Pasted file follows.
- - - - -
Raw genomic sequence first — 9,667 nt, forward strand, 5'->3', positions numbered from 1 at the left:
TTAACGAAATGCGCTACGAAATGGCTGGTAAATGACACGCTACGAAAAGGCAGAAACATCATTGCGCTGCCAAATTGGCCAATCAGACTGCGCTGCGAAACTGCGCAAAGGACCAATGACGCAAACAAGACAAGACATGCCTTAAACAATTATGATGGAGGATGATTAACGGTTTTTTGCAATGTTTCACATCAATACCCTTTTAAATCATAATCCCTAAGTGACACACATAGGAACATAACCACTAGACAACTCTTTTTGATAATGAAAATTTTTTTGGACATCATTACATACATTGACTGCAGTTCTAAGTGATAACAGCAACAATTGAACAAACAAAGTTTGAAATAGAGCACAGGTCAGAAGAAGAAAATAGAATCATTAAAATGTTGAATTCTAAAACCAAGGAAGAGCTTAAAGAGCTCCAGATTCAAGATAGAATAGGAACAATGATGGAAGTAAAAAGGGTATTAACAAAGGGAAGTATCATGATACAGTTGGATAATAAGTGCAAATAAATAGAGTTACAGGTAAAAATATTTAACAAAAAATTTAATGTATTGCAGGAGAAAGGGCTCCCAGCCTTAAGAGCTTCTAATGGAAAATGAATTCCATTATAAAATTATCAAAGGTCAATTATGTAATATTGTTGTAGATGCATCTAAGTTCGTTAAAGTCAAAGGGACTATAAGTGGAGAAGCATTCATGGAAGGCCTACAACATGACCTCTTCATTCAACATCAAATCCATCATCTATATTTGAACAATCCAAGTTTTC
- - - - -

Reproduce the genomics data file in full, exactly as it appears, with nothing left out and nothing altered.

Raw genomic sequence first — 9,667 nt, forward strand, 5'->3', positions numbered from 1 at the left:
TTAACGAAATGCGCTACGAAATGGCTGGTAAATGACACGCTACGAAAAGGCAGAAACATCATTGCGCTGCCAAATTGGCCAATCAGACTGCGCTGCGAAACTGCGCAAAGGACCAATGACGCAAACAAGACAAGACATGCCTTAAACAATTATGATGGAGGATGATTAACGGTTTTTTGCAATGTTTCACATCAATACCCTTTTAAATCATAATCCCTAAGTGACACACATAGGAACATAACCACTAGACAACTCTTTTTGATAATGAAAATTTTTTTGGACATCATTACATACATTGACTGCAGTTCTAAGTGATAACAGCAACAATTGAACAAACAAAGTTTGAAATAGAGCACAGGTCAGAAGAAGAAAATAGAATCATTAAAATGTTGAATTCTAAAACCAAGGAAGAGCTTAAAGAGCTCCAGATTCAAGATAGAATAGGAACAATGATGGAAGTAAAAAGGGTATTAACAAAGGGAAGTATCATGATACAGTTGGATAATAAGTGCAAATAAATAGAGTTACAGGTAAAAATATTTAACAAAAAATTTAATGTATTGCAGGAGAAAGGGCTCCCAGCCTTAAGAGCTTCTAATGGAAAATGAATTCCATTATAAAATTATCAAAGGTCAATTATGTAATATTGTTGTAGATGCATCTAAGTTCGTTAAAGTCAAAGGGACTATAAGTGGAGAAGCATTCATGGAAGGCCTACAACATGACCTCTTCATTCAACATCAAATCCATCATCTATATTTGAACAATCCAAGTTTTC